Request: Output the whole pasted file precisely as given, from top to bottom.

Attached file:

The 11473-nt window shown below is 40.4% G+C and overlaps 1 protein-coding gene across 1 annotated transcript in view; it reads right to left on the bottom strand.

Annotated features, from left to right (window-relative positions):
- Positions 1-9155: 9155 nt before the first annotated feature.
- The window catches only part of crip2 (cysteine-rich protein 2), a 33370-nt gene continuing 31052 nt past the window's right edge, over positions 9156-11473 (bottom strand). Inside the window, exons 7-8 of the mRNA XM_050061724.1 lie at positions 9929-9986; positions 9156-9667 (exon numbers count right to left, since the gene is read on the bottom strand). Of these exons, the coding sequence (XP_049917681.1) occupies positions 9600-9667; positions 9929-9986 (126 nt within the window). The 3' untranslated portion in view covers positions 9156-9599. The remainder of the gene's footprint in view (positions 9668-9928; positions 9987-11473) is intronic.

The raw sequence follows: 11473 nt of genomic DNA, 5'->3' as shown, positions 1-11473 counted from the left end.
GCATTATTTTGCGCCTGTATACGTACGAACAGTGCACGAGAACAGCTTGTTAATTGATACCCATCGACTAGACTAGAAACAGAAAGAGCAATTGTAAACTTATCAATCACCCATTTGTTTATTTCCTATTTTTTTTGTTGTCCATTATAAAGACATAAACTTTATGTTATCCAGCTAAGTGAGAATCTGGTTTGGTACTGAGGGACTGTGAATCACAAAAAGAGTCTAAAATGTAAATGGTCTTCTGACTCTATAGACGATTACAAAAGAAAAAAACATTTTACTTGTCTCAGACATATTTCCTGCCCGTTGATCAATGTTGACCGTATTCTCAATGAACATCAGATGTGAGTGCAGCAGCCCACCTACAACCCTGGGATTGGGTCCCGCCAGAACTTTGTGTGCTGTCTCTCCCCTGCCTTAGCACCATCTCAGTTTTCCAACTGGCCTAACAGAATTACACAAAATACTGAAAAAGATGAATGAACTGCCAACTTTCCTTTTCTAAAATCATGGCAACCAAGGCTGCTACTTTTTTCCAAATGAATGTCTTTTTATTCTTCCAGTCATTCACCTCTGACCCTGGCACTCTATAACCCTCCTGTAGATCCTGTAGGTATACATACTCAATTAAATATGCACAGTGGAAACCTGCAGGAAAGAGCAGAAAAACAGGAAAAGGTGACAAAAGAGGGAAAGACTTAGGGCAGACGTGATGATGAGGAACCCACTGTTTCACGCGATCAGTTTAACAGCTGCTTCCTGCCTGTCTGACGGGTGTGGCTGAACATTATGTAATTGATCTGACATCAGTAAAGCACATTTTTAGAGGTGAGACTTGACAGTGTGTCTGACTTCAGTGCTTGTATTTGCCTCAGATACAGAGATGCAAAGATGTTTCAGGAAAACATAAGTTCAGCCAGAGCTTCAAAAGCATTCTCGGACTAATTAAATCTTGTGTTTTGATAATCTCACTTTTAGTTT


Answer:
The 11473-nt window shown below is 40.4% G+C and overlaps 1 protein-coding gene across 1 annotated transcript in view; it reads right to left on the bottom strand.

Annotated features, from left to right (window-relative positions):
- Positions 1-9155: 9155 nt before the first annotated feature.
- The window catches only part of crip2 (cysteine-rich protein 2), a 33370-nt gene continuing 31052 nt past the window's right edge, over positions 9156-11473 (bottom strand). Inside the window, exons 7-8 of the mRNA XM_050061724.1 lie at positions 9929-9986; positions 9156-9667 (exon numbers count right to left, since the gene is read on the bottom strand). Of these exons, the coding sequence (XP_049917681.1) occupies positions 9600-9667; positions 9929-9986 (126 nt within the window). The 3' untranslated portion in view covers positions 9156-9599. The remainder of the gene's footprint in view (positions 9668-9928; positions 9987-11473) is intronic.

The raw sequence follows: 11473 nt of genomic DNA, 5'->3' as shown, positions 1-11473 counted from the left end.
GCATTATTTTGCGCCTGTATACGTACGAACAGTGCACGAGAACAGCTTGTTAATTGATACCCATCGACTAGACTAGAAACAGAAAGAGCAATTGTAAACTTATCAATCACCCATTTGTTTATTTCCTATTTTTTTTGTTGTCCATTATAAAGACATAAACTTTATGTTATCCAGCTAAGTGAGAATCTGGTTTGGTACTGAGGGACTGTGAATCACAAAAAGAGTCTAAAATGTAAATGGTCTTCTGACTCTATAGACGATTACAAAAGAAAAAAACATTTTACTTGTCTCAGACATATTTCCTGCCCGTTGATCAATGTTGACCGTATTCTCAATGAACATCAGATGTGAGTGCAGCAGCCCACCTACAACCCTGGGATTGGGTCCCGCCAGAACTTTGTGTGCTGTCTCTCCCCTGCCTTAGCACCATCTCAGTTTTCCAACTGGCCTAACAGAATTACACAAAATACTGAAAAAGATGAATGAACTGCCAACTTTCCTTTTCTAAAATCATGGCAACCAAGGCTGCTACTTTTTTCCAAATGAATGTCTTTTTATTCTTCCAGTCATTCACCTCTGACCCTGGCACTCTATAACCCTCCTGTAGATCCTGTAGGTATACATACTCAATTAAATATGCACAGTGGAAACCTGCAGGAAAGAGCAGAAAAACAGGAAAAGGTGACAAAAGAGGGAAAGACTTAGGGCAGACGTGATGATGAGGAACCCACTGTTTCACGCGATCAGTTTAACAGCTGCTTCCTGCCTGTCTGACGGGTGTGGCTGAACATTATGTAATTGATCTGACATCAGTAAAGCACATTTTTAGAGGTGAGACTTGACAGTGTGTCTGACTTCAGTGCTTGTATTTGCCTCAGATACAGAGATGCAAAGATGTTTCAGGAAAACATAAGTTCAGCCAGAGCTTCAAAAGCATTCTCGGACTAATTAAATCTTGTGTTTTGATAATCTCACTTTTAGTTT